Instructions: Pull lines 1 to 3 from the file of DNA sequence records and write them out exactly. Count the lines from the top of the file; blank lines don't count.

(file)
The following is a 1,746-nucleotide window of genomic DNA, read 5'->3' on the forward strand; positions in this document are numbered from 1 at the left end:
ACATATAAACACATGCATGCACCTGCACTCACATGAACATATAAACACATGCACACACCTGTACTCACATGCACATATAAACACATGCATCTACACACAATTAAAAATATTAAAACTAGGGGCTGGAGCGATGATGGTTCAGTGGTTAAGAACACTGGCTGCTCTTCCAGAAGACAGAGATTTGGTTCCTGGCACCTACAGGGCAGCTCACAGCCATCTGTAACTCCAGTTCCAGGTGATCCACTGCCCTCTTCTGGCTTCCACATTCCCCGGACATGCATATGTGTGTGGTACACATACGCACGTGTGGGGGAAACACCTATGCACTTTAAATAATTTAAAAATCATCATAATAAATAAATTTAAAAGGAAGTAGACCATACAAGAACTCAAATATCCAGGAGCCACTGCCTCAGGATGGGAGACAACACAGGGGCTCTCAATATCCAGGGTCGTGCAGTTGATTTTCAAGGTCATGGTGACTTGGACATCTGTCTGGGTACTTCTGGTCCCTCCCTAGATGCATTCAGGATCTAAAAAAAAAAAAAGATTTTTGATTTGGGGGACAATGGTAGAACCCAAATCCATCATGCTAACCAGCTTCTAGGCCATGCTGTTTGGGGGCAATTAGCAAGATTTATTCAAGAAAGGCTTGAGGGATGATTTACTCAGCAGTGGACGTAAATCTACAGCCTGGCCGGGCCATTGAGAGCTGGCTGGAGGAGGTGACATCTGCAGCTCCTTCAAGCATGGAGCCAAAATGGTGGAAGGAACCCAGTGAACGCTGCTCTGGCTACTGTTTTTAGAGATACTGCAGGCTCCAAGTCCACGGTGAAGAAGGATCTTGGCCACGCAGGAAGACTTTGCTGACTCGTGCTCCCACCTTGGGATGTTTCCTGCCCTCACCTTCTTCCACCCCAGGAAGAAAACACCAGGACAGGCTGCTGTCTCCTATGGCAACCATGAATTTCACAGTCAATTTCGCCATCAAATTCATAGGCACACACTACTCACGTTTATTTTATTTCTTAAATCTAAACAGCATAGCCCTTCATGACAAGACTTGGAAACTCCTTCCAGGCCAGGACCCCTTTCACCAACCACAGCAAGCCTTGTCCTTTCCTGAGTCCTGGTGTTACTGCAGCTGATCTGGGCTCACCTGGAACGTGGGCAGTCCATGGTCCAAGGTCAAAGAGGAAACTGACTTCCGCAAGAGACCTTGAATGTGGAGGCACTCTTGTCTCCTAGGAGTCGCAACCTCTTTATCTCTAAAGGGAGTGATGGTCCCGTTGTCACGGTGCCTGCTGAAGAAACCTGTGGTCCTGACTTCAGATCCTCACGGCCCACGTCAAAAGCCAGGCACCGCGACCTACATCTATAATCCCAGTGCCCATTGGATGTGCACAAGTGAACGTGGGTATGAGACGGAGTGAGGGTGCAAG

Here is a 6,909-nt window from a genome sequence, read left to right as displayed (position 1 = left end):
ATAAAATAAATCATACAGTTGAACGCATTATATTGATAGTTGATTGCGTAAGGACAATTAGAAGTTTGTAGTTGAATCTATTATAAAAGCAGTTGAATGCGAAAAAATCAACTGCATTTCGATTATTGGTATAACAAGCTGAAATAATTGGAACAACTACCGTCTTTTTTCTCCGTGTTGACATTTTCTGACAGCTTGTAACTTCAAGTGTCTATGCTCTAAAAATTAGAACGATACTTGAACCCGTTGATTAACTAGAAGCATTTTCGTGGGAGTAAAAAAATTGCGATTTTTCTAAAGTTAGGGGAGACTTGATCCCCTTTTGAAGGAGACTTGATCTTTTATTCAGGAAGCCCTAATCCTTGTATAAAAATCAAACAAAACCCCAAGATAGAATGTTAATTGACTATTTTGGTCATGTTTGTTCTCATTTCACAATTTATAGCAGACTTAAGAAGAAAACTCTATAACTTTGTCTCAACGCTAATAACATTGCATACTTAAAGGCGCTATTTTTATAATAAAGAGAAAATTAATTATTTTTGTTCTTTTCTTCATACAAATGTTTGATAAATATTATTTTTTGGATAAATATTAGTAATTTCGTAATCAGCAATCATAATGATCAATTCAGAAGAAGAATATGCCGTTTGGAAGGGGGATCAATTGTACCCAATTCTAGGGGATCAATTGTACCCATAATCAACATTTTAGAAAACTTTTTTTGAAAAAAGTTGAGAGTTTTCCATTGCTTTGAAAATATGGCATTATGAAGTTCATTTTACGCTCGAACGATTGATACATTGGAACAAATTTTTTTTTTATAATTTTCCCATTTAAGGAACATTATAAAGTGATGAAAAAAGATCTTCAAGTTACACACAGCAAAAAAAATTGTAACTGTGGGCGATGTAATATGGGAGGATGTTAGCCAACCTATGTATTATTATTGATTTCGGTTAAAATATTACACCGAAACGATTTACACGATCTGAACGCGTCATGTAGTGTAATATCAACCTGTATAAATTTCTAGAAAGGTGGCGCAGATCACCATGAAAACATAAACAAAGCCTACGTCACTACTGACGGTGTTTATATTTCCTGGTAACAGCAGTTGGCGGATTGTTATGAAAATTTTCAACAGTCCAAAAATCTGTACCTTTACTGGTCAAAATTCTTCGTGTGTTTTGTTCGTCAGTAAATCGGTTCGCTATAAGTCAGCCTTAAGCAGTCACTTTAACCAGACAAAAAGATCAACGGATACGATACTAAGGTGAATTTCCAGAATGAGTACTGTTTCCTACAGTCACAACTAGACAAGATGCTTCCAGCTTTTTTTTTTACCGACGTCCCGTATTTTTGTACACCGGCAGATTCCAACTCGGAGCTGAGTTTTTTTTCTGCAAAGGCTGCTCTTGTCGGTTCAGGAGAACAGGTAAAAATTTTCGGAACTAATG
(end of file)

The following is a 1,746-nucleotide window of genomic DNA, read 5'->3' on the forward strand; positions in this document are numbered from 1 at the left end:
ACATATAAACACATGCATGCACCTGCACTCACATGAACATATAAACACATGCACACACCTGTACTCACATGCACATATAAACACATGCATCTACACACAATTAAAAATATTAAAACTAGGGGCTGGAGCGATGATGGTTCAGTGGTTAAGAACACTGGCTGCTCTTCCAGAAGACAGAGATTTGGTTCCTGGCACCTACAGGGCAGCTCACAGCCATCTGTAACTCCAGTTCCAGGTGATCCACTGCCCTCTTCTGGCTTCCACATTCCCCGGACATGCATATGTGTGTGGTACACATACGCACGTGTGGGGGAAACACCTATGCACTTTAAATAATTTAAAAATCATCATAATAAATAAATTTAAAAGGAAGTAGACCATACAAGAACTCAAATATCCAGGAGCCACTGCCTCAGGATGGGAGACAACACAGGGGCTCTCAATATCCAGGGTCGTGCAGTTGATTTTCAAGGTCATGGTGACTTGGACATCTGTCTGGGTACTTCTGGTCCCTCCCTAGATGCATTCAGGATCTAAAAAAAAAAAAAGATTTTTGATTTGGGGGACAATGGTAGAACCCAAATCCATCATGCTAACCAGCTTCTAGGCCATGCTGTTTGGGGGCAATTAGCAAGATTTATTCAAGAAAGGCTTGAGGGATGATTTACTCAGCAGTGGACGTAAATCTACAGCCTGGCCGGGCCATTGAGAGCTGGCTGGAGGAGGTGACATCTGCAGCTCCTTCAAGCATGGAGCCAAAATGGTGGAAGGAACCCAGTGAACGCTGCTCTGGCTACTGTTTTTAGAGATACTGCAGGCTCCAAGTCCACGGTGAAGAAGGATCTTGGCCACGCAGGAAGACTTTGCTGACTCGTGCTCCCACCTTGGGATGTTTCCTGCCCTCACCTTCTTCCACCCCAGGAAGAAAACACCAGGACAGGCTGCTGTCTCCTATGGCAACCATGAATTTCACAGTCAATTTCGCCATCAAATTCATAGGCACACACTACTCACGTTTATTTTATTTCTTAAATCTAAACAGCATAGCCCTTCATGACAAGACTTGGAAACTCCTTCCAGGCCAGGACCCCTTTCACCAACCACAGCAAGCCTTGTCCTTTCCTGAGTCCTGGTGTTACTGCAGCTGATCTGGGCTCACCTGGAACGTGGGCAGTCCATGGTCCAAGGTCAAAGAGGAAACTGACTTCCGCAAGAGACCTTGAATGTGGAGGCACTCTTGTCTCCTAGGAGTCGCAACCTCTTTATCTCTAAAGGGAGTGATGGTCCCGTTGTCACGGTGCCTGCTGAAGAAACCTGTGGTCCTGACTTCAGATCCTCACGGCCCACGTCAAAAGCCAGGCACCGCGACCTACATCTATAATCCCAGTGCCCATTGGATGTGCACAAGTGAACGTGGGTATGAGACGGAGTGAGGGTGCAAG

Here is a 6,909-nt window from a genome sequence, read left to right as displayed (position 1 = left end):